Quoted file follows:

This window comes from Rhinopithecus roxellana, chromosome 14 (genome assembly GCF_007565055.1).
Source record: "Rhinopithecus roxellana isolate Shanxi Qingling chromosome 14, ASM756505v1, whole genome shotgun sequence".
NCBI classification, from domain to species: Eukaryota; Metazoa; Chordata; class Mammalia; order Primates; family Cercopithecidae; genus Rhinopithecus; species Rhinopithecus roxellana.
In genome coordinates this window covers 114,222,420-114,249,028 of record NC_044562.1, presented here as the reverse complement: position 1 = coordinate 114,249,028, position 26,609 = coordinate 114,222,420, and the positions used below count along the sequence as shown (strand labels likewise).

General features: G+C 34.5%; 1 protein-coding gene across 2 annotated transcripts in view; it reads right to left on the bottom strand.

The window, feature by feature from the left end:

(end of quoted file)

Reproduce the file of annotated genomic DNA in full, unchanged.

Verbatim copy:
This window comes from Rhinopithecus roxellana, chromosome 14 (genome assembly GCF_007565055.1).
Source record: "Rhinopithecus roxellana isolate Shanxi Qingling chromosome 14, ASM756505v1, whole genome shotgun sequence".
NCBI classification, from domain to species: Eukaryota; Metazoa; Chordata; class Mammalia; order Primates; family Cercopithecidae; genus Rhinopithecus; species Rhinopithecus roxellana.
In genome coordinates this window covers 114,222,420-114,249,028 of record NC_044562.1, presented here as the reverse complement: position 1 = coordinate 114,249,028, position 26,609 = coordinate 114,222,420, and the positions used below count along the sequence as shown (strand labels likewise).

General features: G+C 34.5%; 1 protein-coding gene across 2 annotated transcripts in view; it reads right to left on the bottom strand.

The window, feature by feature from the left end: